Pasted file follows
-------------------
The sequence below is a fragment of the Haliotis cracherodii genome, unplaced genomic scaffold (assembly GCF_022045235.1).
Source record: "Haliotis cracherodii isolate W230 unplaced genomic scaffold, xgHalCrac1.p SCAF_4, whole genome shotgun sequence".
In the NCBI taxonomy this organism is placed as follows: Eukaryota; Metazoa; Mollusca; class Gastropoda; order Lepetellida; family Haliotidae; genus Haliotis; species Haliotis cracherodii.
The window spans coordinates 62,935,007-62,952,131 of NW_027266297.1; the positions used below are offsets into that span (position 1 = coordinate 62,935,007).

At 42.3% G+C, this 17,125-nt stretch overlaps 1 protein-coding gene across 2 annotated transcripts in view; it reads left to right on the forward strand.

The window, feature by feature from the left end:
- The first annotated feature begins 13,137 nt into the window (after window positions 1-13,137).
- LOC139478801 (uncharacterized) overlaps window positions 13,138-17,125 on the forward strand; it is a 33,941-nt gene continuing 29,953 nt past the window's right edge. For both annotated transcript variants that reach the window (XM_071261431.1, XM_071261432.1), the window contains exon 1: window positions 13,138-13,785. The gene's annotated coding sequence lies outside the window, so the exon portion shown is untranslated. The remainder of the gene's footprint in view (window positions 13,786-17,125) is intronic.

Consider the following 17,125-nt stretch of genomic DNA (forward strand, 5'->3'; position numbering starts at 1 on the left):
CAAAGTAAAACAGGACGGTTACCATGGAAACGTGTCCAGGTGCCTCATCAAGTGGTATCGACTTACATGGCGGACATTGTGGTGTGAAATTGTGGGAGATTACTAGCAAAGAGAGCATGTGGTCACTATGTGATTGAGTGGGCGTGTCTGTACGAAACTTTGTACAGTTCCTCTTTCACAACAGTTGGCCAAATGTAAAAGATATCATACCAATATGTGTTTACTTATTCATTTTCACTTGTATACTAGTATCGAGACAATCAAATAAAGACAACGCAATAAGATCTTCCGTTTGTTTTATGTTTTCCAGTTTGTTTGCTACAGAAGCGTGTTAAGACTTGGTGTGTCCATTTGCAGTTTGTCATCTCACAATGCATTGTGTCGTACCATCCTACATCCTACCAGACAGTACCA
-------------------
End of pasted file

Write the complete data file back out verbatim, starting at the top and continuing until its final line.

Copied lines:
The sequence below is a fragment of the Haliotis cracherodii genome, unplaced genomic scaffold (assembly GCF_022045235.1).
Source record: "Haliotis cracherodii isolate W230 unplaced genomic scaffold, xgHalCrac1.p SCAF_4, whole genome shotgun sequence".
In the NCBI taxonomy this organism is placed as follows: Eukaryota; Metazoa; Mollusca; class Gastropoda; order Lepetellida; family Haliotidae; genus Haliotis; species Haliotis cracherodii.
The window spans coordinates 62,935,007-62,952,131 of NW_027266297.1; the positions used below are offsets into that span (position 1 = coordinate 62,935,007).

At 42.3% G+C, this 17,125-nt stretch overlaps 1 protein-coding gene across 2 annotated transcripts in view; it reads left to right on the forward strand.

The window, feature by feature from the left end:
- The first annotated feature begins 13,137 nt into the window (after window positions 1-13,137).
- LOC139478801 (uncharacterized) overlaps window positions 13,138-17,125 on the forward strand; it is a 33,941-nt gene continuing 29,953 nt past the window's right edge. For both annotated transcript variants that reach the window (XM_071261431.1, XM_071261432.1), the window contains exon 1: window positions 13,138-13,785. The gene's annotated coding sequence lies outside the window, so the exon portion shown is untranslated. The remainder of the gene's footprint in view (window positions 13,786-17,125) is intronic.

Consider the following 17,125-nt stretch of genomic DNA (forward strand, 5'->3'; position numbering starts at 1 on the left):
CAAAGTAAAACAGGACGGTTACCATGGAAACGTGTCCAGGTGCCTCATCAAGTGGTATCGACTTACATGGCGGACATTGTGGTGTGAAATTGTGGGAGATTACTAGCAAAGAGAGCATGTGGTCACTATGTGATTGAGTGGGCGTGTCTGTACGAAACTTTGTACAGTTCCTCTTTCACAACAGTTGGCCAAATGTAAAAGATATCATACCAATATGTGTTTACTTATTCATTTTCACTTGTATACTAGTATCGAGACAATCAAATAAAGACAACGCAATAAGATCTTCCGTTTGTTTTATGTTTTCCAGTTTGTTTGCTACAGAAGCGTGTTAAGACTTGGTGTGTCCATTTGCAGTTTGTCATCTCACAATGCATTGTGTCGTACCATCCTACATCCTACCAGACAGTACCA